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Experts list
signs of ovarian cancer

Experts list
signs of ovarian cancer

For the first time, cancer experts are advising women of certain symptoms that might alert them to ovarian cancer, a disease that is hard to spot early and one of the deadliest cancers.

Suddenly experiencing weeks of bloating, the need to frequently urinate, eating changes and abdominal or pelvic pain all can be early signs of ovarian cancer, according to several groups of cancer experts.

The American Cancer Society and other groups released a consensus statement Wednesday listing the symptoms. Historically, doctors have believed there are no early symptoms of ovarian cancer, which is expected to kill about 15,000 women in the United States this year. There is no screening test for the condition; regular pelvic examinations are considered the main ways to detect the cancer early.

''Unfortunately, until now there has been no agreement on common symptoms, allowing women to go undiagnosed, despite visits to the doctor, until it was too late,'' said Dr. Barbara Goff, a University of Washington gynecologic oncologist, in a prepared statement.

The Cancer Society put together the consensus statement along with the Gynecologic Cancer Foundation and the Society of Gynecologic Oncologists.

The experts say women should see their doctor if they suffer, for at least three weeks, one or more of these symptoms daily:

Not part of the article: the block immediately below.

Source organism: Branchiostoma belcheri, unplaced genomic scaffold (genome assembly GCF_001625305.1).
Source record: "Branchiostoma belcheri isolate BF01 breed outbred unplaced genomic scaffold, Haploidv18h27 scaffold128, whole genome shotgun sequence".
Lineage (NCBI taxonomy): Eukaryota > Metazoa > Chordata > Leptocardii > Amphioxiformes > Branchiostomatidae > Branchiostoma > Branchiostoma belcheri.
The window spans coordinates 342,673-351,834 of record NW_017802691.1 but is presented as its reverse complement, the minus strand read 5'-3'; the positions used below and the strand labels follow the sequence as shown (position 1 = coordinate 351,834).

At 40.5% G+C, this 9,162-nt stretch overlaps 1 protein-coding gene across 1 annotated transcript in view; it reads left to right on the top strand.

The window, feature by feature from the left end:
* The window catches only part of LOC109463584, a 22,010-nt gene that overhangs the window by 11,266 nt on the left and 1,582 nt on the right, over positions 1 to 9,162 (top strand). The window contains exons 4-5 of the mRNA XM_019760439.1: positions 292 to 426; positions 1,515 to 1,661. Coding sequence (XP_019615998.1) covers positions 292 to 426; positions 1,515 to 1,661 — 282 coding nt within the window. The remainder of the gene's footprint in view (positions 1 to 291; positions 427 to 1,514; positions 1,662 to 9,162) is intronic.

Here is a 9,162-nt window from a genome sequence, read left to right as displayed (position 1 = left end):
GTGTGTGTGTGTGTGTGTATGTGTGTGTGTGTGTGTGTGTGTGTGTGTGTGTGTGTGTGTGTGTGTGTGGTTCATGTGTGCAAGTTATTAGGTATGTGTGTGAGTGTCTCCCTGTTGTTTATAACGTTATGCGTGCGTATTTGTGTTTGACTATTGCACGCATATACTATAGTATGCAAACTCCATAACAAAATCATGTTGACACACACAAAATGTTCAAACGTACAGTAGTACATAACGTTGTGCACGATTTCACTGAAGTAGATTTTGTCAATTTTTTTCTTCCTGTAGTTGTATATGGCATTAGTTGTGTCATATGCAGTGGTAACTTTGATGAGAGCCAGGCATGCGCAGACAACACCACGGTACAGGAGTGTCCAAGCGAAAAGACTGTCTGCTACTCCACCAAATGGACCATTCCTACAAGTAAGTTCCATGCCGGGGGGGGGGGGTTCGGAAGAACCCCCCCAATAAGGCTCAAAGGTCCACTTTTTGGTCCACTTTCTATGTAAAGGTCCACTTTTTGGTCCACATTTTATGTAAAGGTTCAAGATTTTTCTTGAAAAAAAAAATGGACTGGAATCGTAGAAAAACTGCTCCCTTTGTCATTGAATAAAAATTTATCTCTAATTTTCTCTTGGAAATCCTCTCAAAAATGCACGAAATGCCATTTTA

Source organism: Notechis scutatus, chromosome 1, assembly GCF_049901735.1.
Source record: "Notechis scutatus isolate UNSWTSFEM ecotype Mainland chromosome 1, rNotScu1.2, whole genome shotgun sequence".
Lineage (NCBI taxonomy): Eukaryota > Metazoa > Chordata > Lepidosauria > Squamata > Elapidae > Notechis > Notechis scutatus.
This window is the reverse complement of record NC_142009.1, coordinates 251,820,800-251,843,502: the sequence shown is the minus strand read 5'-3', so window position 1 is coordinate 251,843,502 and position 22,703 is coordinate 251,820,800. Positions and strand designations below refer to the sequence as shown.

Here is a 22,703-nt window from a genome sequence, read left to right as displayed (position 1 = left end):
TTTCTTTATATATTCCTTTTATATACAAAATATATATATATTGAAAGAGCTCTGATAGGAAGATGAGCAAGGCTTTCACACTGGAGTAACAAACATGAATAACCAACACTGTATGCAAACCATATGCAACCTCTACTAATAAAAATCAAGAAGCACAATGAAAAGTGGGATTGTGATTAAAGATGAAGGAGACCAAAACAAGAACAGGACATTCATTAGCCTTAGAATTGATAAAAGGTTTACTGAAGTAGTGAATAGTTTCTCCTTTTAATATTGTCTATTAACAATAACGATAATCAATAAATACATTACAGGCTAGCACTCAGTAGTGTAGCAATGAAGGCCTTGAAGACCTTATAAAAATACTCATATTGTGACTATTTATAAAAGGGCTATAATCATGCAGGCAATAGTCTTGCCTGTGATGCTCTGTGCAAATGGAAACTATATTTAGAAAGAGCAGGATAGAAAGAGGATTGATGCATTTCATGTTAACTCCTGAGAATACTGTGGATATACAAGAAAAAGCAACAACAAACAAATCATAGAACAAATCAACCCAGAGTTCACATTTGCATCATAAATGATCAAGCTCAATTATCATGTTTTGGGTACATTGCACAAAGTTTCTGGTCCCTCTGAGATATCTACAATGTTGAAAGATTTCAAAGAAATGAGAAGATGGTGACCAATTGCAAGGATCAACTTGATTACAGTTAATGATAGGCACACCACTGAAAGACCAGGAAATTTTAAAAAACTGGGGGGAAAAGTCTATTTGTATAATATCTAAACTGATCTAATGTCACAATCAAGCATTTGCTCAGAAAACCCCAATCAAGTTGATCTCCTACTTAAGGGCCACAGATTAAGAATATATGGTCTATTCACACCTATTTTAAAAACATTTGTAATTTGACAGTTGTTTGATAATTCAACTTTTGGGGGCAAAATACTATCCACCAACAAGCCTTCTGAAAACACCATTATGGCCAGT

- Bloating

- Pelvic or abdominal pain

- Difficulty eating or feeling full quickly

- Frequent or urgent urination

But the guidelines are problematic, said Debbie Saslow, the cancer society's director of breast and gynecologic cancer. Women with one or more of the symptoms are more likely to have irritable bowel syndrome than ovarian cancer, she said. She also note that there are no highly accurate tests to clearly confirm ovarian cancer in women who have the symptoms, she added.

That means recognizing the symptoms may not lead to appropriate treatment or saving lives. Indeed, pursuing the symptoms as harbingers of ovarian cancer may lead to biopsies and other treatments that can be more harmful than beneficial.

''That was the frustration with this,'' Saslow said. But experts decided to issue the statement anyway because important recent studies by Goff have indicated the sudden onset of the symptoms in healthy women may be an important indicator.

''We can't not tell women there are any symptoms just because we're not sure what to do'' in terms of definitive diagnosis and treatment, Saslow said. (AP)

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